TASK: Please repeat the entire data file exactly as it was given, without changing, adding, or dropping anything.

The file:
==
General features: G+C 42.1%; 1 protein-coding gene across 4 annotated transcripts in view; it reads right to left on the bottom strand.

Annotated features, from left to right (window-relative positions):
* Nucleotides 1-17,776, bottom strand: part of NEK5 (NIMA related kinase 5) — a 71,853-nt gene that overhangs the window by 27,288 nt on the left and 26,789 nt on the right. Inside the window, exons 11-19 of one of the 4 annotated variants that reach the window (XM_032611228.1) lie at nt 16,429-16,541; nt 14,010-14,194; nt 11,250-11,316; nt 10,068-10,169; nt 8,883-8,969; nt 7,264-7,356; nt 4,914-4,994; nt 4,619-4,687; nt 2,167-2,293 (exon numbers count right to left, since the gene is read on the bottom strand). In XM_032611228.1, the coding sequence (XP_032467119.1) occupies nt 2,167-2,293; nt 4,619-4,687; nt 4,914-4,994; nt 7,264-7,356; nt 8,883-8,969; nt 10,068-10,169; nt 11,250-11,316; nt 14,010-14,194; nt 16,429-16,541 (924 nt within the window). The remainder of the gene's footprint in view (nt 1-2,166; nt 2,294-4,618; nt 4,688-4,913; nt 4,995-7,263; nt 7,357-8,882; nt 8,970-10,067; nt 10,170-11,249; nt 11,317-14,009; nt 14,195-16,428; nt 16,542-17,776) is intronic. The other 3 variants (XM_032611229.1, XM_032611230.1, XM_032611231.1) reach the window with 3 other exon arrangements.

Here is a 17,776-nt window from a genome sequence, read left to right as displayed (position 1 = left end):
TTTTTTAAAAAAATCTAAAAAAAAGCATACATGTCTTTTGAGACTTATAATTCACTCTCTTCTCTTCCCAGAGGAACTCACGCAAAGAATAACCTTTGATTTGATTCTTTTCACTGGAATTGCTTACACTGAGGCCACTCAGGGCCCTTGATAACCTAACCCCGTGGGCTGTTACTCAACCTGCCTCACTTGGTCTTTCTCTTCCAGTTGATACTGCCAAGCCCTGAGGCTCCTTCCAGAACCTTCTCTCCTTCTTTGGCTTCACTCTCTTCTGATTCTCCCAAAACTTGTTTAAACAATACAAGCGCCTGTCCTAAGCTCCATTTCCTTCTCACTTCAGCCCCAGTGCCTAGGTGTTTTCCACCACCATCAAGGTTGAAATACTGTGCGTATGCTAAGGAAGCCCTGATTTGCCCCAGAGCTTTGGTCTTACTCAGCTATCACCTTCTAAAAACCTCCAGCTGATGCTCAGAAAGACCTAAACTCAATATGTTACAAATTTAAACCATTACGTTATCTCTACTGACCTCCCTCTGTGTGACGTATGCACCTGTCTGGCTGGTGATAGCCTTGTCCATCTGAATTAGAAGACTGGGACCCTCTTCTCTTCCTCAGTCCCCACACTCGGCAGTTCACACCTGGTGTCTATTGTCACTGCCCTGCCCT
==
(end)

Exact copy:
General features: G+C 42.1%; 1 protein-coding gene across 4 annotated transcripts in view; it reads right to left on the bottom strand.

Annotated features, from left to right (window-relative positions):
* Nucleotides 1-17,776, bottom strand: part of NEK5 (NIMA related kinase 5) — a 71,853-nt gene that overhangs the window by 27,288 nt on the left and 26,789 nt on the right. Inside the window, exons 11-19 of one of the 4 annotated variants that reach the window (XM_032611228.1) lie at nt 16,429-16,541; nt 14,010-14,194; nt 11,250-11,316; nt 10,068-10,169; nt 8,883-8,969; nt 7,264-7,356; nt 4,914-4,994; nt 4,619-4,687; nt 2,167-2,293 (exon numbers count right to left, since the gene is read on the bottom strand). In XM_032611228.1, the coding sequence (XP_032467119.1) occupies nt 2,167-2,293; nt 4,619-4,687; nt 4,914-4,994; nt 7,264-7,356; nt 8,883-8,969; nt 10,068-10,169; nt 11,250-11,316; nt 14,010-14,194; nt 16,429-16,541 (924 nt within the window). The remainder of the gene's footprint in view (nt 1-2,166; nt 2,294-4,618; nt 4,688-4,913; nt 4,995-7,263; nt 7,357-8,882; nt 8,970-10,067; nt 10,170-11,249; nt 11,317-14,009; nt 14,195-16,428; nt 16,542-17,776) is intronic. The other 3 variants (XM_032611229.1, XM_032611230.1, XM_032611231.1) reach the window with 3 other exon arrangements.

Here is a 17,776-nt window from a genome sequence, read left to right as displayed (position 1 = left end):
TTTTTTAAAAAAATCTAAAAAAAAGCATACATGTCTTTTGAGACTTATAATTCACTCTCTTCTCTTCCCAGAGGAACTCACGCAAAGAATAACCTTTGATTTGATTCTTTTCACTGGAATTGCTTACACTGAGGCCACTCAGGGCCCTTGATAACCTAACCCCGTGGGCTGTTACTCAACCTGCCTCACTTGGTCTTTCTCTTCCAGTTGATACTGCCAAGCCCTGAGGCTCCTTCCAGAACCTTCTCTCCTTCTTTGGCTTCACTCTCTTCTGATTCTCCCAAAACTTGTTTAAACAATACAAGCGCCTGTCCTAAGCTCCATTTCCTTCTCACTTCAGCCCCAGTGCCTAGGTGTTTTCCACCACCATCAAGGTTGAAATACTGTGCGTATGCTAAGGAAGCCCTGATTTGCCCCAGAGCTTTGGTCTTACTCAGCTATCACCTTCTAAAAACCTCCAGCTGATGCTCAGAAAGACCTAAACTCAATATGTTACAAATTTAAACCATTACGTTATCTCTACTGACCTCCCTCTGTGTGACGTATGCACCTGTCTGGCTGGTGATAGCCTTGTCCATCTGAATTAGAAGACTGGGACCCTCTTCTCTTCCTCAGTCCCCACACTCGGCAGTTCACACCTGGTGTCTATTGTCACTGCCCTGCCCT